PASSAGES FROM THE TEXT:

If only I could believe I was necessary to you!

Ah, my dear! We're all the same; we're all as hollow as that tree! When it's ourselves it's always a special case!

Positive cool voice of a young man who knows that he knows everything. He is perfectly calm.

They must go their own ways, poor things! She can't put herself in the child's place, and the child can't put herself in Molly's. A woman and a girl—there's the tree of life between them!

Ashamed? Am I to live all my life like a dead woman because you're ashamed? Am I to live like the dead because you 're a child that knows nothing of life? Listen, Joy, you 'd better understand this once for all. Your Father has no right over me and he knows it. We 've been hateful to each other for years. Can you understand that? Don't cover your face like a child—look at me.



STRIFE /gutenberg/etext01/strif10.txt

PASSAGES FROM THE TEXT:

ENID. [In a changed voice, stroking his sleeve.] Father, you know you oughtn't to have this strain on you—you know what Dr. Fisher said! ANTHONY. No old man can afford to listen to old women.

I am not aware that if my adversary suffer in a fair fight not sought by me, it is my fault. If I fall under his feet—as fall I may—I shall not complain. That will be my look-out—and this is—his. I cannot separate, as I would, these men from their women and children. A fair fight is a fair fight! Let them learn to think before they pick a quarrel!

These are the words of my own son. They are the words of a generation that I don't understand; the words of a soft breed.

It seems the fashion nowadays for men to take their enemy's side. I have not learnt that art.



PLAYS: SECOND SERIES:

THE ELDEST SON /gutenberg/etext01/eldsn10.txt

PASSAGES FROM THE TEXT:

....whose choleric autocracy is veiled by a thin urbanity.

But I don't see the use in drawin' hard and fast rules. You only have to break 'em.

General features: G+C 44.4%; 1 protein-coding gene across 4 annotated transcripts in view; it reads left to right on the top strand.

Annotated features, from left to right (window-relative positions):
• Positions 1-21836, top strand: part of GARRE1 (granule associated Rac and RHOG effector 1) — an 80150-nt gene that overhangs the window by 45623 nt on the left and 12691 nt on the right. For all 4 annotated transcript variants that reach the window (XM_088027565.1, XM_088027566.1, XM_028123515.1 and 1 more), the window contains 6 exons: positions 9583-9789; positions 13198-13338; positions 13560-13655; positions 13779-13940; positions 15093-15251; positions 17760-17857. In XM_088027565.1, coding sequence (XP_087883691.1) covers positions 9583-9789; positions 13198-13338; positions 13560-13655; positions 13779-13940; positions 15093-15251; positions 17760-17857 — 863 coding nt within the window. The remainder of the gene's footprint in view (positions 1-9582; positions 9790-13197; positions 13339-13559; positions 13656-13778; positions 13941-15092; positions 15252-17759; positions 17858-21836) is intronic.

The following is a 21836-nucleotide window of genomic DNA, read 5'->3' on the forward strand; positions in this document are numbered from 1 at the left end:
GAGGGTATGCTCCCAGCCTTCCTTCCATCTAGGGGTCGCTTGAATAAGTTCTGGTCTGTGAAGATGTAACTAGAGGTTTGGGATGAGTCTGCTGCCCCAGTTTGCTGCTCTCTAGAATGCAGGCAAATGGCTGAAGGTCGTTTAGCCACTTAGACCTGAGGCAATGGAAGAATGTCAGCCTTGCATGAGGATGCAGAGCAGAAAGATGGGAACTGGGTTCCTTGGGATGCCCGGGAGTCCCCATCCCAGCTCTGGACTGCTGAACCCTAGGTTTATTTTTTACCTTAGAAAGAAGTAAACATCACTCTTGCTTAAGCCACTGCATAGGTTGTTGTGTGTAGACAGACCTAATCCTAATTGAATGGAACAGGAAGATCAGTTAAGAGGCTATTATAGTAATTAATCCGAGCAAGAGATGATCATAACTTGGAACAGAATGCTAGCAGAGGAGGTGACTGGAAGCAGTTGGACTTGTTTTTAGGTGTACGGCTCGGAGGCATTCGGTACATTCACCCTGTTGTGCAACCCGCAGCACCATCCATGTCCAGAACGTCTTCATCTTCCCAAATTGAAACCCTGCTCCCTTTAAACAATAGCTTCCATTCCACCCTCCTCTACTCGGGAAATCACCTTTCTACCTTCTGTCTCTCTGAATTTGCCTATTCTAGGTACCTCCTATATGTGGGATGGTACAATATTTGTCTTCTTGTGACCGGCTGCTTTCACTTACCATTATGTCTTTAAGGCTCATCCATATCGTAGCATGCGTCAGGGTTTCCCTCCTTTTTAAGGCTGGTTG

Yes, I know. Women always get the worst of these things. That's natural.

Because I'm a rotter in one way, I'm not necessarily a rotter in all.



THE LITTLE DREAM /gutenberg/etext01/ldrem10.txt

PASSAGES FROM THE TEXT:

"You have all the world; and I have nothing."—"Except Felsman, and the mountains."—"It is not good to eat only bread."

The life of men in crowds is mine—of lamplight in the streets at dawn. [Softly] I have a thousand loves, and never one too long.

There is religion so deep that no man knows what it means. There is religion so shallow, you may have it by turning a handle. We have everything.



JUSTICE /gutenberg/etext01/justc10.txt

PASSAGES FROM THE TEXT:

According to you, no one would ever prosecute.

"I shouldn't be surprised if he was tempted."—"Life's one long temptation...."

But is a man to be lost because he is bred and born with a weak character? Gentlemen, men like the prisoner are destroyed daily under our law for want of that human insight which sees them as they are, patients, and not criminals. If the prisoner be found guilty, and treated as though he were a criminal type, he will, as all experience shows, in all probability become one.



PLAYS: THIRD SERIES:

THE FUGITIVE /gutenberg/etext01/fugtv10.txt

An upright, well-groomed, grey-moustached, red-faced man of sixty-seven, with a keen eye for molehills, and none at all for mountains.

Blessed be the respectable! May they dream of—me! And blessed be all men of the world! May they perish of a surfeit of—good form!

Besides, I oughtn't to have married if I wasn't going to be happy. You see, I'm not a bit misunderstood or ill-treated. It's only....

Very likely—the first birds do. But if she drops half-way it's better than if she'd never flown. Your sister, sir, is trying the wings of her spirit, out of the old slave market. For women as for men, there's more than one kind of dishonour, Captain Huntingdon, and worse things than being dead.

Do you know, Clare, I think it's awful about you! You're too fine, and not fine enough, to put up with things; you're too sensitive to take help, and you're not strong enough to do without it. It's simply tragic.